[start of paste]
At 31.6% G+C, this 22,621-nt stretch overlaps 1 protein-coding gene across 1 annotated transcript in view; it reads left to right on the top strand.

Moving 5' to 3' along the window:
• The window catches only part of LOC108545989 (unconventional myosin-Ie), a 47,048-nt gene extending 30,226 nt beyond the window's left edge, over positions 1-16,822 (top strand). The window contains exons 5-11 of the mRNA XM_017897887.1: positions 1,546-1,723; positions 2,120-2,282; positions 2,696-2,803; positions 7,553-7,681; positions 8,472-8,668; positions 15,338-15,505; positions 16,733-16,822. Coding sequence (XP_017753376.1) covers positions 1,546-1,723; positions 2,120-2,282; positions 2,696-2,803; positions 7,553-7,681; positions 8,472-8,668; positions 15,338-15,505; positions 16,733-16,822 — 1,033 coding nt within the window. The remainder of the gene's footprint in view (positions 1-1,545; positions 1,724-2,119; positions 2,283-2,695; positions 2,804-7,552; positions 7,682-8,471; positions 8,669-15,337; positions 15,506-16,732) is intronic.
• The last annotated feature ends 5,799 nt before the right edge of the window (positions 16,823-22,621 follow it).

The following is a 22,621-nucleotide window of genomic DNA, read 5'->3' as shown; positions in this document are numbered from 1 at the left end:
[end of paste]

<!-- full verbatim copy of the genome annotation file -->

At 31.6% G+C, this 22,621-nt stretch overlaps 1 protein-coding gene across 1 annotated transcript in view; it reads left to right on the top strand.

Moving 5' to 3' along the window:
• The window catches only part of LOC108545989 (unconventional myosin-Ie), a 47,048-nt gene extending 30,226 nt beyond the window's left edge, over positions 1-16,822 (top strand). The window contains exons 5-11 of the mRNA XM_017897887.1: positions 1,546-1,723; positions 2,120-2,282; positions 2,696-2,803; positions 7,553-7,681; positions 8,472-8,668; positions 15,338-15,505; positions 16,733-16,822. Coding sequence (XP_017753376.1) covers positions 1,546-1,723; positions 2,120-2,282; positions 2,696-2,803; positions 7,553-7,681; positions 8,472-8,668; positions 15,338-15,505; positions 16,733-16,822 — 1,033 coding nt within the window. The remainder of the gene's footprint in view (positions 1-1,545; positions 1,724-2,119; positions 2,283-2,695; positions 2,804-7,552; positions 7,682-8,471; positions 8,669-15,337; positions 15,506-16,732) is intronic.
• The last annotated feature ends 5,799 nt before the right edge of the window (positions 16,823-22,621 follow it).

The following is a 22,621-nucleotide window of genomic DNA, read 5'->3' as shown; positions in this document are numbered from 1 at the left end: